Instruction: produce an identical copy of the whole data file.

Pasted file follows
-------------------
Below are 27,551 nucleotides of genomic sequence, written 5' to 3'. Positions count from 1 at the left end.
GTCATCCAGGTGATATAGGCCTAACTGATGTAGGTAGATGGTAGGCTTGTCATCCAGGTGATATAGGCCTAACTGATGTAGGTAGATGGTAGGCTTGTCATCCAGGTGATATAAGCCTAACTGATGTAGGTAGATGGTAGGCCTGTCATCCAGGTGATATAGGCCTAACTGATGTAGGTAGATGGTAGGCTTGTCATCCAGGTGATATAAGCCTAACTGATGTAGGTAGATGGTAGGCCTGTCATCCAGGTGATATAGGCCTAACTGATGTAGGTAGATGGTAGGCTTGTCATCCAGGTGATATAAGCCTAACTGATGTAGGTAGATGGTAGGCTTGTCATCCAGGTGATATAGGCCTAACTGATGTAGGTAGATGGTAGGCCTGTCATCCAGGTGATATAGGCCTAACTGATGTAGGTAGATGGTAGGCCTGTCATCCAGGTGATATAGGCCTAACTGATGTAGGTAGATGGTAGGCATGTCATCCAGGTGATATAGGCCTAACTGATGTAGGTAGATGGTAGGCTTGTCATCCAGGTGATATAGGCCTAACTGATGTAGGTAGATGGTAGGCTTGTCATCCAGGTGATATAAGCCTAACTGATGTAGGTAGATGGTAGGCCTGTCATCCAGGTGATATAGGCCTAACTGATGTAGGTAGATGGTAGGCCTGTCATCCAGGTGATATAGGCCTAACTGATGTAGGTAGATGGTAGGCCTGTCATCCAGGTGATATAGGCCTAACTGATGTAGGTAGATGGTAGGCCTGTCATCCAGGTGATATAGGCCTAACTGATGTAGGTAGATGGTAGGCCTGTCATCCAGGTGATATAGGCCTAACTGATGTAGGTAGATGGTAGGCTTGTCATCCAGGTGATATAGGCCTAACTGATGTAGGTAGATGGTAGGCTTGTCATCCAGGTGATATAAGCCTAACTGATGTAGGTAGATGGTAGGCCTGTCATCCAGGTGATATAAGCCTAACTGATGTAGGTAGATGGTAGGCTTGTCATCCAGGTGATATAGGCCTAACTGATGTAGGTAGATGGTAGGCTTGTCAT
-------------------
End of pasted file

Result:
Below are 27,551 nucleotides of genomic sequence, written 5' to 3'. Positions count from 1 at the left end.
GTCATCCAGGTGATATAGGCCTAACTGATGTAGGTAGATGGTAGGCTTGTCATCCAGGTGATATAGGCCTAACTGATGTAGGTAGATGGTAGGCTTGTCATCCAGGTGATATAAGCCTAACTGATGTAGGTAGATGGTAGGCCTGTCATCCAGGTGATATAGGCCTAACTGATGTAGGTAGATGGTAGGCTTGTCATCCAGGTGATATAAGCCTAACTGATGTAGGTAGATGGTAGGCCTGTCATCCAGGTGATATAGGCCTAACTGATGTAGGTAGATGGTAGGCTTGTCATCCAGGTGATATAAGCCTAACTGATGTAGGTAGATGGTAGGCTTGTCATCCAGGTGATATAGGCCTAACTGATGTAGGTAGATGGTAGGCCTGTCATCCAGGTGATATAGGCCTAACTGATGTAGGTAGATGGTAGGCCTGTCATCCAGGTGATATAGGCCTAACTGATGTAGGTAGATGGTAGGCATGTCATCCAGGTGATATAGGCCTAACTGATGTAGGTAGATGGTAGGCTTGTCATCCAGGTGATATAGGCCTAACTGATGTAGGTAGATGGTAGGCTTGTCATCCAGGTGATATAAGCCTAACTGATGTAGGTAGATGGTAGGCCTGTCATCCAGGTGATATAGGCCTAACTGATGTAGGTAGATGGTAGGCCTGTCATCCAGGTGATATAGGCCTAACTGATGTAGGTAGATGGTAGGCCTGTCATCCAGGTGATATAGGCCTAACTGATGTAGGTAGATGGTAGGCCTGTCATCCAGGTGATATAGGCCTAACTGATGTAGGTAGATGGTAGGCCTGTCATCCAGGTGATATAGGCCTAACTGATGTAGGTAGATGGTAGGCTTGTCATCCAGGTGATATAGGCCTAACTGATGTAGGTAGATGGTAGGCTTGTCATCCAGGTGATATAAGCCTAACTGATGTAGGTAGATGGTAGGCCTGTCATCCAGGTGATATAAGCCTAACTGATGTAGGTAGATGGTAGGCTTGTCATCCAGGTGATATAGGCCTAACTGATGTAGGTAGATGGTAGGCTTGTCAT